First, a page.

Posted 17 April 1999 - 10:52 PM
I'd also like to add something about objectivity. Because I've been thinking whether getting free tickets would alter a critics review of a ballet. Journalists have codes of ethics, just like other professions. It's up to each writer to govern themselves. If anything, I'm more careful when writing about people I admire or like.
Also, I don't like the idea of papers only covering events for which they pay. Let's say I'm Rich Critic and I can afford to go to everything. Then there is Poor Critic, who can only cover a few things. Or a large paper vs. a smaller paper. That would only allow for one econimic viewpoint on a certain event (in this case a ballet). I don't think we'd be better off.
Posted 17 April 1999 - 11:35 PM
Now here's one...actual case history: A newspaper from another town calls, requesting video tape of a company (a company soon to be performing in this other city), because they are not familiar with the organization, and want video and information about the work, prior to attending the performance. PR person duly returns call, and sends the requested information. Company arrives in this un-named city, and the morning OF the performance (this is a one night stand type deal) sees to their wondering eyes a REVIEW of the performance to occur that evening; and a bad review, I might add. Now anyone who read this review and still managed to attend the performance, would have seen immediately that the pieces reviewed didn't exactly match the program that evening.
A true story.
Posted 18 April 1999 - 01:16 AM
I hope in the case that you cited, the company involved raised Hell.
There have also been cases when a critic leaves a performance early and trusts that Boris Boriosov and our old friend Betsy Bloomer really did star in Finale. (I've done this; I've seen Finale 9 times. The big news that night was the premiere. There's a deadline. If I make it back to the paper by 10:00, I can get the copy in by 10:45 and it will actually get in the edition that everybody sees.) But what you can't do is write that "Boriosov and Bloomer, the two most boring dancers on the face of the planet, gave us, once again, their slack, insipid, and altogether stupifying "Finale."" Because what happens if Boris stubbed his toe, and two other dancers substituted? And danced magnificently? Someone may notice. (Actually, this happened in a West Coast city, big paper, a few years ago. The company complained; the critic was fired. And should have been.)
Now I've got an ethics question for all of you. What do you think of a ballet company -- an established, though not Huge and Great ballet company -- whose director complains to editors when they don't get a good review and suggests that this critic not be used, or that critic should be used? Fair play? Or over the line. Should the editor hang up the phone, or listen?
Posted 18 April 1999 - 11:34 AM
In the case of the editor who is called by an artistic director who's demanding that a certain critic not be used, that editor should hang up the phone. . .and *not* gently.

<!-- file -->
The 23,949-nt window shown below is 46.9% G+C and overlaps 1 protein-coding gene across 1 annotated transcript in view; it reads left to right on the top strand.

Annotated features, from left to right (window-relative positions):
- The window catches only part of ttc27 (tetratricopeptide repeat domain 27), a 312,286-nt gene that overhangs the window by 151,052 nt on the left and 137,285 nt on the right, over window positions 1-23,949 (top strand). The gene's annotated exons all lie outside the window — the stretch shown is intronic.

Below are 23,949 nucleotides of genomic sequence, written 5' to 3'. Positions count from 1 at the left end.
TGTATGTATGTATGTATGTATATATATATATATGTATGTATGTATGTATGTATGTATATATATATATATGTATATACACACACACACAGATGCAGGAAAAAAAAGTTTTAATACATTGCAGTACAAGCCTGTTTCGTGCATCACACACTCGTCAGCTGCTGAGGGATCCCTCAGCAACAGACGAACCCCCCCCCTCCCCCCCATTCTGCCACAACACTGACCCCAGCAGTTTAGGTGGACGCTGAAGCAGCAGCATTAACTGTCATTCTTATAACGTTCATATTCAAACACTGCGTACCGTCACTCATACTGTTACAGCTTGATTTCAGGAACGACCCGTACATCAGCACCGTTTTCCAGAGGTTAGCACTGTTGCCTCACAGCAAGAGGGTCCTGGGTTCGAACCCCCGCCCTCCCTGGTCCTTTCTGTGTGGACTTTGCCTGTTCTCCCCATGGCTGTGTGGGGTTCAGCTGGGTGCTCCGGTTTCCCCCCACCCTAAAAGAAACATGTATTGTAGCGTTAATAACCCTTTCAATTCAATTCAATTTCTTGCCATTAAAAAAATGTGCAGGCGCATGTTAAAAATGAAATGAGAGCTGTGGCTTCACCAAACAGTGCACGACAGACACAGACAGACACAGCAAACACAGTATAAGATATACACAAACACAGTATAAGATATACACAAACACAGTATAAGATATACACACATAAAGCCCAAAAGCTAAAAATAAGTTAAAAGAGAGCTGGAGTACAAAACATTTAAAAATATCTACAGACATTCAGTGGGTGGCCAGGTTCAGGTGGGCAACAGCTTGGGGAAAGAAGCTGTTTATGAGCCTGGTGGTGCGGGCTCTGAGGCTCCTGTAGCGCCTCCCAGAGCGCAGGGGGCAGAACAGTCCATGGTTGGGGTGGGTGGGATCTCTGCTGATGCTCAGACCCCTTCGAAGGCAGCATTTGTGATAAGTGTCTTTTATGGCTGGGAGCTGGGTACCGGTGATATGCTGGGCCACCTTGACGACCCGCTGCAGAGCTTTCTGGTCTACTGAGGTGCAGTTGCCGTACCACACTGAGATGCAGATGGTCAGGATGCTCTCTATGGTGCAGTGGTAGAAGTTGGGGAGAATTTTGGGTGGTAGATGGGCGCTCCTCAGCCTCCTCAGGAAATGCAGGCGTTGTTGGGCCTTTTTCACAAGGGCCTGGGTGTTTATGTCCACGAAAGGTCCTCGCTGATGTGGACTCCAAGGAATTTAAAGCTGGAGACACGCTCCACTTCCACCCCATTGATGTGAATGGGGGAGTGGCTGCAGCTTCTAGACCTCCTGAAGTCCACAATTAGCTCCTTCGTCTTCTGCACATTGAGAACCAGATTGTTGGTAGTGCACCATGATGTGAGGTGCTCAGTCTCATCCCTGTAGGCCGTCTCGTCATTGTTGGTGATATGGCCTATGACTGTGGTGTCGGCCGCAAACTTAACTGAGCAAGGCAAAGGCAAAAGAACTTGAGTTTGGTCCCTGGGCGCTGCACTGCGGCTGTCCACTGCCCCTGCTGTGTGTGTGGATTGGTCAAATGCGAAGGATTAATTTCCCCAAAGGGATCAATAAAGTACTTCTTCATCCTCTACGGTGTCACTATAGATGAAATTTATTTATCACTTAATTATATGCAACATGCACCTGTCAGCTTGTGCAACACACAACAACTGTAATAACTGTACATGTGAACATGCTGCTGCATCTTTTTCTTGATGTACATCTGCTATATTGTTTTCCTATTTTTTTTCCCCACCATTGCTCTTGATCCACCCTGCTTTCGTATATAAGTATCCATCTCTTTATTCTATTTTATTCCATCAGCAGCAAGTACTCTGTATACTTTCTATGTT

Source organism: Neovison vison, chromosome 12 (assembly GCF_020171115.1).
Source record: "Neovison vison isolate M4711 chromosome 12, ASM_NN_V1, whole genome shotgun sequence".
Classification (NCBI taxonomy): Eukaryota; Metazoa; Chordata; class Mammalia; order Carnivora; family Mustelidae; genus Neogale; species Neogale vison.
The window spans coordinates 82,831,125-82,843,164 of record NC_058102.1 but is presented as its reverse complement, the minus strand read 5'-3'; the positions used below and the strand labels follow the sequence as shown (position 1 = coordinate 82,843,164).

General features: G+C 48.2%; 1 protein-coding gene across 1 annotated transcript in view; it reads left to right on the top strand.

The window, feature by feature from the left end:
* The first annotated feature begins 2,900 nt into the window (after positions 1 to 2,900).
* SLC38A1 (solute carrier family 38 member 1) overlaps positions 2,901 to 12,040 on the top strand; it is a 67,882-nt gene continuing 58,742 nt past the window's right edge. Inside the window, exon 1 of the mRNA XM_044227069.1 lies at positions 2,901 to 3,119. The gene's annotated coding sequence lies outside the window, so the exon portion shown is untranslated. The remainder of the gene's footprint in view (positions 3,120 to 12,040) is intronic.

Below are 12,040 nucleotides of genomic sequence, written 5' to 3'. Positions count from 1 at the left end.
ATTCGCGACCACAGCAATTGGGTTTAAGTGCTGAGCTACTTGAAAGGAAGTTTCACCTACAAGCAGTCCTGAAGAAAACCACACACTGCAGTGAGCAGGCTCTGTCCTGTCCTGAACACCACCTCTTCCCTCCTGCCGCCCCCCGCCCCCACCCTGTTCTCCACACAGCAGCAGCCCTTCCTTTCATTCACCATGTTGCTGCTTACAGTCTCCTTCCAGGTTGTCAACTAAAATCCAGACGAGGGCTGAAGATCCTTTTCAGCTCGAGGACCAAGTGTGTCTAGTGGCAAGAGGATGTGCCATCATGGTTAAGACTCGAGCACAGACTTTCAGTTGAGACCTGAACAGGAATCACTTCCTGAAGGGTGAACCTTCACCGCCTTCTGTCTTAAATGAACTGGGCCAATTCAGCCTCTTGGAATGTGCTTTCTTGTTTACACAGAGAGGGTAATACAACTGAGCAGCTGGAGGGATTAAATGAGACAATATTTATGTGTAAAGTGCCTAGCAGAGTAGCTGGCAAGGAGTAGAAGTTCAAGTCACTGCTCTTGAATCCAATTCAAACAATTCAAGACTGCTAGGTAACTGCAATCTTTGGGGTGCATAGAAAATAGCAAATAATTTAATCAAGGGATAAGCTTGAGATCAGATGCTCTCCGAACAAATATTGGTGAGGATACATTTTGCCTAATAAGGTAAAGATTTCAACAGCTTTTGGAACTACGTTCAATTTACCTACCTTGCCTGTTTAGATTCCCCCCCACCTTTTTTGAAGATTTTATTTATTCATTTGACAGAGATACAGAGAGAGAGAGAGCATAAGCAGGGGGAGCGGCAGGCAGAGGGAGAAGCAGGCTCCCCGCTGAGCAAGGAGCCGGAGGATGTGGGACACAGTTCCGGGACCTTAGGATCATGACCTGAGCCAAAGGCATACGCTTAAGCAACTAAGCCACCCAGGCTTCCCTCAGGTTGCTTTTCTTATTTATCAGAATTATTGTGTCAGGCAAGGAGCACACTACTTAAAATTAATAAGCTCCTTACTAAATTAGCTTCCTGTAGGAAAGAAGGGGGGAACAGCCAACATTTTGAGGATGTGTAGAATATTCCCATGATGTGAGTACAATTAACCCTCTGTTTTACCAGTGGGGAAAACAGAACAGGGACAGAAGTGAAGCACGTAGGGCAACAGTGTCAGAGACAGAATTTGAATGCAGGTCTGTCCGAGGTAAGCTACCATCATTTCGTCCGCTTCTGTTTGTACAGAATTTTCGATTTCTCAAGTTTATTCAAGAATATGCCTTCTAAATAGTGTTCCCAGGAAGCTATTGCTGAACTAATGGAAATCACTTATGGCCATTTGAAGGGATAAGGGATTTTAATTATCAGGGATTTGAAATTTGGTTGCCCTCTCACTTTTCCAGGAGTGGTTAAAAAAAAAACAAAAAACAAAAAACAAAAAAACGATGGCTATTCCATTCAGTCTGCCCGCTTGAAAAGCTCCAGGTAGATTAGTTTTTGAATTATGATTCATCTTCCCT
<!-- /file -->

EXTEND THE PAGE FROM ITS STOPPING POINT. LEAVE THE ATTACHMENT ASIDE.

[This message has been edited by salzberg (edited April 18, 1999).]
Posted 18 April 1999 - 07:13 PM
Posted 18 April 1999 - 07:25 PM
Reading this makes me recall how different the situation is in smaller cities and towns, where maybe there is one (or no) actual dance reviewer. Were I writing in a smaller city, as opposed to New York, I admit that I would probably deliberately "lower my standards" in print so as not to torpedo struggling arts groups. I'm not saying I would that what was inept was brilliant, but I'd probably give an awful lot more points to an organization for merely existing and presenting performances than I would here.
Is there anyone on the board who is in the situation of writing about dance in a smaller city (Sorry, DC doesn't count!) How do you cope with the balance between reportage and trying to support and encourage the existence of art in your community?
Posted 18 April 1999 - 09:01 PM
Leigh, DC is actually a very small dance town with a strange situation as far as critics go. The Post considers itself a national paper, and therefore gives very little regional coverage -- regional, in the sense of Local Boy Makes Good. In a smaller city, a kid going off to a competition or a company making its first overseas tour is Big News. At the Post, it's no big deal (even when they had an arts editor who actually liked dance). The smaller companies here put enormous pressure on critics to cover them, letting them know that a grant application is in the works, etc. and obviously expect boosterism. What kills my humanitarian instincts is the use to which such reviews are put. What is a well-intentioned, "Not bad for a first show" review becomes WASHINGTON POST HAILS DANCER X AS THE MOST PROMISING YOUNG CHOREOGRAPHER IN THE WORLD. My rule is tell the truth, be kind, let the audience have some idea of whether they'd like the performance, and keep an eye out for the really truly most promising young choreographer (or dancer) in the world.
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